On January 19, Times of India did a web photo story on cricketers who married their cousins for its entertainment section. While the story contained cricketers from Pakistan and Bangladesh who have married their cousins, for some mysterious reason, TOI included Virender Sehwag and his wife Aarti Ahlawat in the story, who are actually not cousins. Not just that, they also used the photo of the couple as the cover photo for the story, completely misrepresenting facts.
The story titled ‘5 Cricketers Who Married Their Cousins’ includes 5 such couples, but actually, only 4 of them are true as per the title. The story mentioned the marriages of Pakistani cricketer Shahid Afridi with his maternal uncle’s daughter Nadia, Saeed Anwar’s marriage with his cousin sister Lubna, Bangladeshi cricketer Mustafizur Rahman’s marriage with his maternal cousin Samia Parvin, and Pakistani player Barba Azam’s upcoming wedding with his cousin.
As all the cricketers who married their cousins are from Pakistan and Bangladesh, and all of them belong to ‘a particular community’, Times of India felt the need to ‘secularise’ the story. But as they couldn’t find a suitable example of a similar wedding to ‘balance’ the report, they decided that being politically correct is more important than being factually correct.
Therefore, they included Virender Sehwag, even though his wife is not his cousin, mentioning that they are ‘distantly related’. The story itself mentioned that Sehwag’s Cousin had married his wife Aarti Ahlawat’s aunt, which means there are no blood relations between them, and no way they can be called be cousins, not event distant cousins.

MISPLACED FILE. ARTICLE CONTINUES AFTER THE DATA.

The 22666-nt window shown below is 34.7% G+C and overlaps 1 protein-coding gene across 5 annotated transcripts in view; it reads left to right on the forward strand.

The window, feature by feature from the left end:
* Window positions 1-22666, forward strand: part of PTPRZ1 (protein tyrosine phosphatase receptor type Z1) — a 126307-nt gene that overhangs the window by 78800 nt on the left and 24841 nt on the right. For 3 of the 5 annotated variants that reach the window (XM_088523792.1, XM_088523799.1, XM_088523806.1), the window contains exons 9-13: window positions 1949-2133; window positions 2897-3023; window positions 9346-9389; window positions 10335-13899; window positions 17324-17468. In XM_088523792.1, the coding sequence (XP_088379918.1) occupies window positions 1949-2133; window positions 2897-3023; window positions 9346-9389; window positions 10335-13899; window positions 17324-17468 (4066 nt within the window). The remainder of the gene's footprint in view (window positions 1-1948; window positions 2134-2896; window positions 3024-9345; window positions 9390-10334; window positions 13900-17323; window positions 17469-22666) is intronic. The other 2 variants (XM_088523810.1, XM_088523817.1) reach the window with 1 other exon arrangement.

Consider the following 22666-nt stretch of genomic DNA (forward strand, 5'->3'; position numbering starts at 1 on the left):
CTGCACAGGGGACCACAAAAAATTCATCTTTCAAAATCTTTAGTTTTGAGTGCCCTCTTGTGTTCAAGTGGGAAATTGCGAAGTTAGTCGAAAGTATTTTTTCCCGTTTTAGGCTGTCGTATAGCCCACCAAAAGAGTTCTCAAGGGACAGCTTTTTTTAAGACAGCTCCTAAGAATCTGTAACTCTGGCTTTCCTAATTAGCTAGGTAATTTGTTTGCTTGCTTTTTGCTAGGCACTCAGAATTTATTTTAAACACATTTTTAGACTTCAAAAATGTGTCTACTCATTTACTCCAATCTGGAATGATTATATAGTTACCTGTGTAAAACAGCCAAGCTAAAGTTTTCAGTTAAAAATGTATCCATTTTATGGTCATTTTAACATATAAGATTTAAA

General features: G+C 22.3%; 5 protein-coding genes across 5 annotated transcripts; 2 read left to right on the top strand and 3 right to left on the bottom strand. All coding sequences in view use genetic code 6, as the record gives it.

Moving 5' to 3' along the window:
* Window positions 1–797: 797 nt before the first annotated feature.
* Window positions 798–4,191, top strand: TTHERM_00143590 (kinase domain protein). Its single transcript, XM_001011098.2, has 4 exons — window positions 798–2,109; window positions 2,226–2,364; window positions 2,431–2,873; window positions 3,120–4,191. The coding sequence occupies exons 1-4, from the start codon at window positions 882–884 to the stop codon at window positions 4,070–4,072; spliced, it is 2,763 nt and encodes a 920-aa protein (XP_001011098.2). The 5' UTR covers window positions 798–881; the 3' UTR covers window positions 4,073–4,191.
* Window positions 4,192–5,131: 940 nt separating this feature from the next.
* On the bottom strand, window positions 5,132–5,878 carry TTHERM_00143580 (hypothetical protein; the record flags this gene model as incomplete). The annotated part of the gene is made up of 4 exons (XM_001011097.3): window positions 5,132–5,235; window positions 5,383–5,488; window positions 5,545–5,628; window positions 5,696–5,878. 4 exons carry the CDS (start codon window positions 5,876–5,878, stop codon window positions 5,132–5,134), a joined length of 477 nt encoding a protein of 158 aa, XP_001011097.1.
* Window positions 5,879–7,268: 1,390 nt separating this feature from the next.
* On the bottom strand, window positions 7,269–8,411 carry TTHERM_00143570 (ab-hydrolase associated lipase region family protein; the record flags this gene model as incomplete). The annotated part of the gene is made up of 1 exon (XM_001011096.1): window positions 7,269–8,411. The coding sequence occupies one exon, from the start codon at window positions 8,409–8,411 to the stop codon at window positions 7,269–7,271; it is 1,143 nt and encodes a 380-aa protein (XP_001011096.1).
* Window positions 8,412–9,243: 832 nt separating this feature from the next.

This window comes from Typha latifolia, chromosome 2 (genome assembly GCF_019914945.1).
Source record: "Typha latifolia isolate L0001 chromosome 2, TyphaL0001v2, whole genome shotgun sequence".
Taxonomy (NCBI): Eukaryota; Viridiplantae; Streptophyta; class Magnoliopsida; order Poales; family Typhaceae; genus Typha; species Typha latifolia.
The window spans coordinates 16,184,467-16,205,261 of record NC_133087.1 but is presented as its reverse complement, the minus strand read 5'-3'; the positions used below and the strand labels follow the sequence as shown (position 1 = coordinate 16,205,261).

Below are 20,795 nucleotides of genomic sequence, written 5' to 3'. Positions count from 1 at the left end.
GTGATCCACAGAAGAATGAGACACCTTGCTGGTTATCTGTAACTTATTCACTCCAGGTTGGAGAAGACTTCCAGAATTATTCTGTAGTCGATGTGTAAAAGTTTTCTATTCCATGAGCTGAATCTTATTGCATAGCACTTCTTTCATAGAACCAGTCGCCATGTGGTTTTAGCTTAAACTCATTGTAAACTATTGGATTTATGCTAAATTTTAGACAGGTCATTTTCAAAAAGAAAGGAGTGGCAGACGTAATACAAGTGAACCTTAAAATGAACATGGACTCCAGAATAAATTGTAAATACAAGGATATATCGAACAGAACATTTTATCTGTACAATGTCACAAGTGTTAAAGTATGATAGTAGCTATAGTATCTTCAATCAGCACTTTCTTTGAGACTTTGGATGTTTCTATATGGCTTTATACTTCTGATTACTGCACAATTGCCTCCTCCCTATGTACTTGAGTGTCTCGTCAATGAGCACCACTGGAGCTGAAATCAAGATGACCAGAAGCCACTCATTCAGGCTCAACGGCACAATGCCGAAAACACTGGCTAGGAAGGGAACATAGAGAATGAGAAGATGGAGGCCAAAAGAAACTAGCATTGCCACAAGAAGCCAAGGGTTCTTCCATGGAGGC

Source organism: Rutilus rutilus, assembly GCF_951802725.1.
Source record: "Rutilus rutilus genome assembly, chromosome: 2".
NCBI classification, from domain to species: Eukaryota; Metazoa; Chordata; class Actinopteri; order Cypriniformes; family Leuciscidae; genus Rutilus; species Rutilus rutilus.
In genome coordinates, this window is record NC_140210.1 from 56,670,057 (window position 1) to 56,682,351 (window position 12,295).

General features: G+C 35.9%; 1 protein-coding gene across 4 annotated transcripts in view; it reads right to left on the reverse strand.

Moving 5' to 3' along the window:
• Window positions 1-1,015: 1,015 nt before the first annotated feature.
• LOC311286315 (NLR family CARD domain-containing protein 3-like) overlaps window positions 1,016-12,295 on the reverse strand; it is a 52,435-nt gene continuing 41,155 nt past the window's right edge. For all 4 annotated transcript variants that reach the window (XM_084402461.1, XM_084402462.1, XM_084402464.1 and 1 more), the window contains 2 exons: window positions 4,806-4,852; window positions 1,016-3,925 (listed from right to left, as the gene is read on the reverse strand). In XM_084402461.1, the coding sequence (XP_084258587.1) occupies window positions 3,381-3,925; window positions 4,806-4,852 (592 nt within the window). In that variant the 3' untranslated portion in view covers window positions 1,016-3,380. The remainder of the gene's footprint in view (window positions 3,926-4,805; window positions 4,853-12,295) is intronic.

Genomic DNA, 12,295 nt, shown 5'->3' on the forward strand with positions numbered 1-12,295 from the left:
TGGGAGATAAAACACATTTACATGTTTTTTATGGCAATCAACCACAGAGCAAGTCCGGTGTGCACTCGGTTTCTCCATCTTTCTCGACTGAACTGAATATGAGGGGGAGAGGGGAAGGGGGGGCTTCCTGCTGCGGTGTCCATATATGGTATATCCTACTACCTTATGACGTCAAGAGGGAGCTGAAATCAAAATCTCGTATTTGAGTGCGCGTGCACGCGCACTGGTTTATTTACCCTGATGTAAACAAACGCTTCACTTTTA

The story also correctly mentions Viru had married his childhood love in 2004, as he had met her first when he was seven and she was five. In fact, they had met each other in the abovementioned wedding between their respective relatives. As Sehwag’s cousin had married Aarti’s aunt, it is evident that Aarti is not Sehwga’s cousin, and even if they are ‘distantly related’, it is completely wrong to include them in a story on cricketers who married their cousins. More importantly, there is no blood relation between the two like cousins, as the two became ‘distantly related’ only after the marriage between their relatives.
But not only did Times of India include them in the story, they even went to the extent of using their photo as the cover photo, making them the main focus of the story.
It is not that Times of India ran out of cricketers marrying cousins, and were forced to include the wedding of ‘distant relatives’. They could have included the examples of other cricketers, like Mosaddek Hossain from Bangladesh who had married his cousin Sharmin Samira Usha. But then, perhaps that would not be a ‘secular’ thing to do, hence TOI dropped Hossain to include Sehwag.